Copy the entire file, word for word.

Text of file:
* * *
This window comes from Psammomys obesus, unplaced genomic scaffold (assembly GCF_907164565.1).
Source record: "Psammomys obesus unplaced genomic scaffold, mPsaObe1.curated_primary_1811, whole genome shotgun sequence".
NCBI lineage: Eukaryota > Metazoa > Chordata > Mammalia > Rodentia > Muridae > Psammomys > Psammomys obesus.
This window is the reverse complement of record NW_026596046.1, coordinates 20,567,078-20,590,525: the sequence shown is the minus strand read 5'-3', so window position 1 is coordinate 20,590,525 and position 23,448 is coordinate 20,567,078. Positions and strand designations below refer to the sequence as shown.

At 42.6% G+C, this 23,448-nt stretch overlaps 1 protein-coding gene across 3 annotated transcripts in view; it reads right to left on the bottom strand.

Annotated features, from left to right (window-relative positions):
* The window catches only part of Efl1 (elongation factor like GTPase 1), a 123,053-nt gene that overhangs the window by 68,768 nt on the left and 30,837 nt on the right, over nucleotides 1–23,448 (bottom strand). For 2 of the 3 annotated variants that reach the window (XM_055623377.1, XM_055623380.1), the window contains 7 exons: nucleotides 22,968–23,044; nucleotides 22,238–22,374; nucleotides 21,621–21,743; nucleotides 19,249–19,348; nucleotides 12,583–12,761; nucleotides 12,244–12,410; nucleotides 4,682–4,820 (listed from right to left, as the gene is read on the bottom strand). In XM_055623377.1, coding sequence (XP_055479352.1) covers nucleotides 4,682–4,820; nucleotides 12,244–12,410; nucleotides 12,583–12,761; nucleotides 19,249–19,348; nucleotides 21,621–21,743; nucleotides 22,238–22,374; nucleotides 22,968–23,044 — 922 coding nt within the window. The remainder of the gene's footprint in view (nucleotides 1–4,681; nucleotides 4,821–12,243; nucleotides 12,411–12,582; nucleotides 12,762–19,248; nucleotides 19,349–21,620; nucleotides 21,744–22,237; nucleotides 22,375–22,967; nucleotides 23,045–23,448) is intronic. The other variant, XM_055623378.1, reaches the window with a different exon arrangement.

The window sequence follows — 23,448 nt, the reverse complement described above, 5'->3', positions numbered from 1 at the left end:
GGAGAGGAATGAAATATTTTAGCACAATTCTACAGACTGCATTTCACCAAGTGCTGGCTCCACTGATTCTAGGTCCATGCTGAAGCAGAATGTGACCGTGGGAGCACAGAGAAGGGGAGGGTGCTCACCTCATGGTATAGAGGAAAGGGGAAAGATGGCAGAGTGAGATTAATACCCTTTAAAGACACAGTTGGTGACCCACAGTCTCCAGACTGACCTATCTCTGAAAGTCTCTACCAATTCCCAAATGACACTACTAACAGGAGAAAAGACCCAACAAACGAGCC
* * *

This window comes from Psammomys obesus, unplaced genomic scaffold (assembly GCF_907164565.1).
Source record: "Psammomys obesus unplaced genomic scaffold, mPsaObe1.curated_primary_1811, whole genome shotgun sequence".
NCBI lineage: Eukaryota > Metazoa > Chordata > Mammalia > Rodentia > Muridae > Psammomys > Psammomys obesus.
This window is the reverse complement of record NW_026596046.1, coordinates 20,567,078-20,590,525: the sequence shown is the minus strand read 5'-3', so window position 1 is coordinate 20,590,525 and position 23,448 is coordinate 20,567,078. Positions and strand designations below refer to the sequence as shown.

At 42.6% G+C, this 23,448-nt stretch overlaps 1 protein-coding gene across 3 annotated transcripts in view; it reads right to left on the bottom strand.

Annotated features, from left to right (window-relative positions):
* The window catches only part of Efl1 (elongation factor like GTPase 1), a 123,053-nt gene that overhangs the window by 68,768 nt on the left and 30,837 nt on the right, over nucleotides 1–23,448 (bottom strand). For 2 of the 3 annotated variants that reach the window (XM_055623377.1, XM_055623380.1), the window contains 7 exons: nucleotides 22,968–23,044; nucleotides 22,238–22,374; nucleotides 21,621–21,743; nucleotides 19,249–19,348; nucleotides 12,583–12,761; nucleotides 12,244–12,410; nucleotides 4,682–4,820 (listed from right to left, as the gene is read on the bottom strand). In XM_055623377.1, coding sequence (XP_055479352.1) covers nucleotides 4,682–4,820; nucleotides 12,244–12,410; nucleotides 12,583–12,761; nucleotides 19,249–19,348; nucleotides 21,621–21,743; nucleotides 22,238–22,374; nucleotides 22,968–23,044 — 922 coding nt within the window. The remainder of the gene's footprint in view (nucleotides 1–4,681; nucleotides 4,821–12,243; nucleotides 12,411–12,582; nucleotides 12,762–19,248; nucleotides 19,349–21,620; nucleotides 21,744–22,237; nucleotides 22,375–22,967; nucleotides 23,045–23,448) is intronic. The other variant, XM_055623378.1, reaches the window with a different exon arrangement.

The window sequence follows — 23,448 nt, the reverse complement described above, 5'->3', positions numbered from 1 at the left end:
GGAGAGGAATGAAATATTTTAGCACAATTCTACAGACTGCATTTCACCAAGTGCTGGCTCCACTGATTCTAGGTCCATGCTGAAGCAGAATGTGACCGTGGGAGCACAGAGAAGGGGAGGGTGCTCACCTCATGGTATAGAGGAAAGGGGAAAGATGGCAGAGTGAGATTAATACCCTTTAAAGACACAGTTGGTGACCCACAGTCTCCAGACTGACCTATCTCTGAAAGTCTCTACCAATTCCCAAATGACACTACTAACAGGAGAAAAGACCCAACAAACGAGCC